We believe the F/A-18 provides great capability to the Indian government. We believe it’s a viable candidate in the competition. We obviously need to wait for procurement to begin and for the government to decide whether they are going to have a two-phased competition or a single competition. Boeing will respond appropriately. What we have always committed to from day one is that we are looking to put significant work content here in India, and the actual requirement of fighters will determine the final outcome.

In a scenario where India is keen to go for F/A-18s, will you consider setting up a factory in the country and also export?

We are assessing all options. It goes back again to what is the quantity. If you are talking about a small quantity of aircraft—because they have not come out with the official number—it will dictate what is affordable, because whatever we do has to be affordable.

I met many of the services today. The number one comment across the service branches—army, navy and IAF—was ‘we need affordable’. And making certain we do the right thing that provides best value for money is our focus, and how we can best do that, is where our intent will be.

What is your sense of the Indian requirement for fighters? What will be a good number to set up a production line here?

This is one of those where it is important for the customer to lead. It is important they put out their requirement and then we respond in kind. They have had numerous requests for information on capability and different things that we have responded to.

But I very much respect the process the government is going through in terms of what is the capability they need and how do they best want to fulfil that—and then we will respond appropriately.

What makes you feel the F/A-18 is a viable platform for India, considering that Boeing was knocked out of an earlier competition?

I am not going to go back to the outcome of that competition. The US Navy continues to show great confidence in the F/A-18, and we are moving forward with an upgrade and continue to put modernization efforts into it, called the Block 3.

You know about the recent announcement by Kuwait to buy additional planes. This is a viable capability that continues to prove itself in conflicts, and is a great strategy in terms of a fleet mix for a number of countries. For that reason, and based on how the air force and navy operate their fleet, we think the capabilities are a good fit and look forward to the competition.

How different is the F/A-18 you are offering now from what was offered a decade ago?

It once again goes back to what the customer’s requirements are. If we wanted to push just a point solution, that would be one conversation….rather, Boeing prides itself on a close relationship with customers by listening to them and responding appropriately to bring forward affordable solutions to meet their capability needs. That’s really what is at the heart of our strategy.

The defence sector ecosystem in India is work in progress. Your comments on the strengths and weaknesses?

Talent here is most important and India is recognized for having amazing technology and innovation. This is something that as a global company we really want to take full advantage of, and make it part of the fabric of what we do.

I think that is a win-win for the country as well, because when you have firms like Boeing and others that see this type of capability and talent, and we can invest in these projects together…it helps by definition in creating that ecosystem. There is no lack of expertise and talent here and we want to take full advantage of that.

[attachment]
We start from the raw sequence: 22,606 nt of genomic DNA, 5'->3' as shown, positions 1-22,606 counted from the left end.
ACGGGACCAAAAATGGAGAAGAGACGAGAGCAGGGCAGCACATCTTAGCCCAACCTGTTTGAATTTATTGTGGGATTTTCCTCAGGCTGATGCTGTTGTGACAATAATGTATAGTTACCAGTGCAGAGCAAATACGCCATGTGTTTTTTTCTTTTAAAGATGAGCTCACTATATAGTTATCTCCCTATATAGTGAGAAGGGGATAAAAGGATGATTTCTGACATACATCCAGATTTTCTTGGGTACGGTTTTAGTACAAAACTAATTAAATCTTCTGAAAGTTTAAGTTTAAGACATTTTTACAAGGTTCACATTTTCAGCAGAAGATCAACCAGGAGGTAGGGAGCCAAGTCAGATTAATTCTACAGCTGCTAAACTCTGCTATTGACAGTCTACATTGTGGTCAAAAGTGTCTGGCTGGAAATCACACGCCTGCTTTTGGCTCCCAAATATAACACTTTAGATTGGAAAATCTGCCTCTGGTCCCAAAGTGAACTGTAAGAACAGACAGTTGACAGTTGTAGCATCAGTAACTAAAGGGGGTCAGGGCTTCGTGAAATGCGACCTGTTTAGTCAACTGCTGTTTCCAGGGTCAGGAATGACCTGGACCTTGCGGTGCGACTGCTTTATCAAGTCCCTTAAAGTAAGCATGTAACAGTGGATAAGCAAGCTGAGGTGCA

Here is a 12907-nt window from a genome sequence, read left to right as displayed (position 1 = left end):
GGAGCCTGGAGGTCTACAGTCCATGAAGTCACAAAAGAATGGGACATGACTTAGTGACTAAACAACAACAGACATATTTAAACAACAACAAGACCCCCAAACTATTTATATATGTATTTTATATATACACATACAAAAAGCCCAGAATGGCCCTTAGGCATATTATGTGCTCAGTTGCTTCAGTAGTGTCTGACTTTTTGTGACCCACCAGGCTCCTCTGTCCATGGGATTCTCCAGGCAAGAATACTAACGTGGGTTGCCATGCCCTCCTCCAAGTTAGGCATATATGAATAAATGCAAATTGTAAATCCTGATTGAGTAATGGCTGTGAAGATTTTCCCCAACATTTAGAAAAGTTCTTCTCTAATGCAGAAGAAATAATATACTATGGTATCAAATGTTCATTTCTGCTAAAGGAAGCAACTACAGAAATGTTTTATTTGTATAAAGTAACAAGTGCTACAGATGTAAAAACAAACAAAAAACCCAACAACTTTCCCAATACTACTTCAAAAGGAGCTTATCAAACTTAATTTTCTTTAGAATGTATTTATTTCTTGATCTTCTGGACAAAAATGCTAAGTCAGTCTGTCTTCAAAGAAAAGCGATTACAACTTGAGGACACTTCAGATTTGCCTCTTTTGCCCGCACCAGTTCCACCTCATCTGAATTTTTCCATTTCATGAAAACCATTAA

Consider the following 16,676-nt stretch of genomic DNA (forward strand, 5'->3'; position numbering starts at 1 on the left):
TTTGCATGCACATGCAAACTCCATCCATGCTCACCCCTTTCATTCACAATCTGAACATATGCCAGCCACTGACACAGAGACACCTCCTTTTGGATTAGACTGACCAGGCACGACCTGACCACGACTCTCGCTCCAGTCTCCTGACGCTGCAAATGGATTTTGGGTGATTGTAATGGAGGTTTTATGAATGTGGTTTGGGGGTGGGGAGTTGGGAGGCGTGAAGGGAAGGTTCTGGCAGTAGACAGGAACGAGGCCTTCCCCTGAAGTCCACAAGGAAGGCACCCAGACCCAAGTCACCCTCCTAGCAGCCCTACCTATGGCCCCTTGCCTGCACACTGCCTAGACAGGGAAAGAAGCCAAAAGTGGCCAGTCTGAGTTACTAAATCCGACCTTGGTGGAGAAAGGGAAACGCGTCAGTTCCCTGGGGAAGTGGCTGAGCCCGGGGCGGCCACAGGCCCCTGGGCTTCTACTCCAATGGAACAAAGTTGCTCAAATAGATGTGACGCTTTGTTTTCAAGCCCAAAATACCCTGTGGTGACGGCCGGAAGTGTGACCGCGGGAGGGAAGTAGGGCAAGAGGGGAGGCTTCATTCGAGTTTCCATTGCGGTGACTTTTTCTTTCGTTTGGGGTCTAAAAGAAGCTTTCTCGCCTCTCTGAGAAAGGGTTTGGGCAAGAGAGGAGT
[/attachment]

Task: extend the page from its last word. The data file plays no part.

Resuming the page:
India has ordered 36 Rafale fighter jets and there’s buzz about the F-35 stealth fighters being offered to the IAF. And you are offering F/A-18. What do you make of it?

Each country has its own needs and will determine its own fleet mix and how they operate. I think it will be inappropriate of anyone in the industry to say what that fleet mix should be like.

That again goes back to our fundamental belief that we want to listen to what the customer wants. There is a multitude of products that they rely upon and how they wish to execute their missions during both peacetime and wartime. And what we want to make certain is… to allow them to get the best capability that they need in whatever mission they are serving.

Does the F/A-18 match the Rafale and F-35?

Let’s put it this way. My point continues to be that we need to know what the customer’s requirements are, and then we will put forward our best offer in support of that requirement.

If numbers make a good business case, would you be willing to set up a production line in the country? And have you done any math on what kind of production opportunities could arise from India for your other global customers?

We have clearly looked at a range of options. This conversation has been ongoing for a number of years and so quantities will dictate how we can provide the best value. It wouldn’t be the first time or the last time we have looked at opportunities to do more work for nations outside the principal location.

Going back to the example of TBAL, I think it gives you exactly the point, that we are not just building fuselages for Apaches here in India but are building fuselages for our worldwide supply.

And therefore, we have already put on the record and proven that we are willing to do that. Again, it is about the business case closing and making certain all the numbers work out.

Will Tata be the partner for other platforms too? Or are you exploring other options ?

Both. I am not going to divulge names of other companies we are having discussions with. What I will say is, we are continuing to look for ways to localize our presence. It is part of the commitment.

Are all agreements in place for unhindered transfer of technology? Or are there any barriers?

Some of the overarching technologies are at a government-to-government level, where parameters have been set when it comes to certain products and certain pieces of equipment.

There is a process that governments work together on to get the (technologies) released and those are done on a case-to-case basis, as requirements pop up. I think it’s a very cooperative process…And if for some reason some piece of equipment wasn’t approved, then what are alternative pieces providing similar capability…is all part of the process we work through.